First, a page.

The Tomatometer rating – based on the published opinions of hundreds of film and television critics – is a trusted measurement of movie and TV programming quality for millions of moviegoers. It represents the percentage of professional critic reviews that are positive for a given film or television show.
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The Tomatometer is 60% or higher.
The Tomatometer is 59% or lower.
Movies and TV shows are Certified Fresh with a steady Tomatometer of 75% or higher after a set amount of reviews (80 for wide-release movies, 40 for limited-release movies, 20 for TV shows), including 5 reviews from Top Critics.
Percentage of users who rate a movie or TV show positively.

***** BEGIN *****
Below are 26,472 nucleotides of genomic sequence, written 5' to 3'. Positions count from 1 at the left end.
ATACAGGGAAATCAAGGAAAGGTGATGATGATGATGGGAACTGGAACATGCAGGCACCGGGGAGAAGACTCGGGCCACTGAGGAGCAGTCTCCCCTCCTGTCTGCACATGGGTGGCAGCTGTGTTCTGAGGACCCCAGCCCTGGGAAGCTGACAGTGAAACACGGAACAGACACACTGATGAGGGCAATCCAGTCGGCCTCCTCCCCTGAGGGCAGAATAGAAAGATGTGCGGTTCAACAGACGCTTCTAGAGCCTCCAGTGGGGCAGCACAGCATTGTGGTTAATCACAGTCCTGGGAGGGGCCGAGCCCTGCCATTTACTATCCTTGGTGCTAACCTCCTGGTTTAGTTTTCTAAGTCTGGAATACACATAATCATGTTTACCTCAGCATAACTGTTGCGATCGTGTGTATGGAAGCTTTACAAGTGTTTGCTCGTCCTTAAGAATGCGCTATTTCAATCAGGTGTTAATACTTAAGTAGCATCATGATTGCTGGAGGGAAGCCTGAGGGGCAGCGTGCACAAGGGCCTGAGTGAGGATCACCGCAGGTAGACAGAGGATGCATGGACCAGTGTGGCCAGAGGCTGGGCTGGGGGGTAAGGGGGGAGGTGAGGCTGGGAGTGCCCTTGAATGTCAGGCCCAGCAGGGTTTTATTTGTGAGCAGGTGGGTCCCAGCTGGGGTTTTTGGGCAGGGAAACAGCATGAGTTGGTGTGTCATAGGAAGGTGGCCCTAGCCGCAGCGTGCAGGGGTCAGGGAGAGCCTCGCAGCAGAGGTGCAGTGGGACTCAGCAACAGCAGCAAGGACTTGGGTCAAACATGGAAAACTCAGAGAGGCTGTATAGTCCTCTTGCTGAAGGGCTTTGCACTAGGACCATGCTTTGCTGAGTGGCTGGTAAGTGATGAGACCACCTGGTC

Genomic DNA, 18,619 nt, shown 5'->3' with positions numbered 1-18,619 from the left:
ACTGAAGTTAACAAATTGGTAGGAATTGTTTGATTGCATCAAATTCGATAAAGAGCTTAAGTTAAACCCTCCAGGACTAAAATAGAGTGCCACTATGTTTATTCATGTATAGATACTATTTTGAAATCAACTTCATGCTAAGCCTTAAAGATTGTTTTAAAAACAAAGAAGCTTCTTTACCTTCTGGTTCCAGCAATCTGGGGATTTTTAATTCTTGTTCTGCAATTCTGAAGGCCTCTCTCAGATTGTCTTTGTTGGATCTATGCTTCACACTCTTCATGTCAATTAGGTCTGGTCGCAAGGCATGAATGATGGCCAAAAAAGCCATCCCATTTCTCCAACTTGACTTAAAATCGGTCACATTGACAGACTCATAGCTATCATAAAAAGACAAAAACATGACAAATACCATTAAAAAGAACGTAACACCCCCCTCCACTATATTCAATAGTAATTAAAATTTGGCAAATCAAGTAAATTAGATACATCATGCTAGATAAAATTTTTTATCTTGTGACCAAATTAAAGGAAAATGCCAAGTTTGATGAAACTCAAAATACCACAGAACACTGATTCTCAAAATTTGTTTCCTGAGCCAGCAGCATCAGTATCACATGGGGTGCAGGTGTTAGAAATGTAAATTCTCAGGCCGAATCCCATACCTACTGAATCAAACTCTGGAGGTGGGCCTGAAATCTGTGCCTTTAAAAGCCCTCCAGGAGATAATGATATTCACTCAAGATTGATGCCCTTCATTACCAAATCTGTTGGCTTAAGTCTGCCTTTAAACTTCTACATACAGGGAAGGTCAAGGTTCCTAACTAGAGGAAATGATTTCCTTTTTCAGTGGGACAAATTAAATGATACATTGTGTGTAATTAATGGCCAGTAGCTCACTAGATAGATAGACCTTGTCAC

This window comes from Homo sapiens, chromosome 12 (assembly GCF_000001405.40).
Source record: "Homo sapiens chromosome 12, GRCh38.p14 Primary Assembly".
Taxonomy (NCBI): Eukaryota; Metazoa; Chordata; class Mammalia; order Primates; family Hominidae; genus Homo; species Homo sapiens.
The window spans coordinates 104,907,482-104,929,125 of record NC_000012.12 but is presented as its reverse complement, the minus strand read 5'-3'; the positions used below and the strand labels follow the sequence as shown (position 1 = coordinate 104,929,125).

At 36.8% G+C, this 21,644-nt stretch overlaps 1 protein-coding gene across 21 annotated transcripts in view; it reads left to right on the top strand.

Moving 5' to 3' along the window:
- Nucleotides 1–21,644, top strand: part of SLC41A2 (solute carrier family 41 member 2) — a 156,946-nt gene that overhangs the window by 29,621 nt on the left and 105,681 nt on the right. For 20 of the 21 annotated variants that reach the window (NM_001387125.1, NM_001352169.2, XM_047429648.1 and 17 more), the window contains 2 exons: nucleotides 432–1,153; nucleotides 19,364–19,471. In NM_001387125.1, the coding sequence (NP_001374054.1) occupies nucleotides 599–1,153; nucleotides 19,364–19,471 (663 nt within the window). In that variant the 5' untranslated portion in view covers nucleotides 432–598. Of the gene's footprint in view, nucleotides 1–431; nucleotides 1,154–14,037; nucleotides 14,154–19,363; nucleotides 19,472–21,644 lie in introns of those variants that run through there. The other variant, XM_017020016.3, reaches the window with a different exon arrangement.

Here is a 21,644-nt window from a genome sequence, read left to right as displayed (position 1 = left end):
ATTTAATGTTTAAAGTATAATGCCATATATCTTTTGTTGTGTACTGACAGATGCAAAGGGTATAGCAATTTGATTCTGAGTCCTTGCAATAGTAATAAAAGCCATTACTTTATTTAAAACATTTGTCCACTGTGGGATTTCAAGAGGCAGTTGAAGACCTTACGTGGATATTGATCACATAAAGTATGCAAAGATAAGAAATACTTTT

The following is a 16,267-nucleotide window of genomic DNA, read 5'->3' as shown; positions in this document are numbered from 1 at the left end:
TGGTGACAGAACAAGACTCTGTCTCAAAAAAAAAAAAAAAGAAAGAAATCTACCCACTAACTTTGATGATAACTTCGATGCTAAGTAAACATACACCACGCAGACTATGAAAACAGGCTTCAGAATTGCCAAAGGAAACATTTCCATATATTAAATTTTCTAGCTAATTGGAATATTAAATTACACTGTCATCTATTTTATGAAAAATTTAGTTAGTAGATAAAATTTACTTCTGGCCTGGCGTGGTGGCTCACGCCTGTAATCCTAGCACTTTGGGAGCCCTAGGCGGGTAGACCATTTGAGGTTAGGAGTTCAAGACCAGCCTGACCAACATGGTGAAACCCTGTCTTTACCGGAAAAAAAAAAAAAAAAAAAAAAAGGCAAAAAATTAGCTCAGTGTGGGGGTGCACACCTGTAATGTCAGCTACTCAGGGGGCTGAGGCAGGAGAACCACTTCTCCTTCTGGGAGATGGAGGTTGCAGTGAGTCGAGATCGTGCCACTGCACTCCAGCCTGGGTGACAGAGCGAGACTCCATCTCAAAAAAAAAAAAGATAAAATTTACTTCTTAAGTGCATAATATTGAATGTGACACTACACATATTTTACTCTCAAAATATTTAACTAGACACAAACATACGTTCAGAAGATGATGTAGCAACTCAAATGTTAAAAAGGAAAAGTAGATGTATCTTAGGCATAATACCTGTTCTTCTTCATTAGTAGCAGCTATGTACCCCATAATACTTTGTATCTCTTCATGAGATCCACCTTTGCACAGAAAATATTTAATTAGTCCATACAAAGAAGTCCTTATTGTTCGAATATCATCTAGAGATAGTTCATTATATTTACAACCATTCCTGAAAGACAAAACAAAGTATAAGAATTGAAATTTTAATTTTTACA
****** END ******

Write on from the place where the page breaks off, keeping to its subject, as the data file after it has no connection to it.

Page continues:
Without a doubt, "The Exorcist" is a touchstone in horror, seemingly incapable of taking a wrong step. Watching with the lights off is strongly encouraged. Turning them back on immediately afterwards will be a necessity.
The film became famous for its gross-out effects, but what makes it work is the foreboding atmosphere, rooted in the characters, which director William Friedkin creates right from the film's opening frames.
When I first saw The Exorcist, I saw only the literal side of the story. But as I watched it again, I began to view the movie as a dark fairy tale about a parent whose child is experiencing a painful trauma.
The Exorcist not only tops the horror genre but transcends it, resulting in a profound experience where moviemaking horror, thrillingly dramatic storytelling and deeply felt spirituality of the Catholic kind make for pivotal viewing.
A finely crafted thriller that benefits immensely from William Friedkin's controlled direction, William Peter Blatty's thematically fruitful script, Owen Roizman's imaginative camerawork and Dick Smith's startling makeup designs.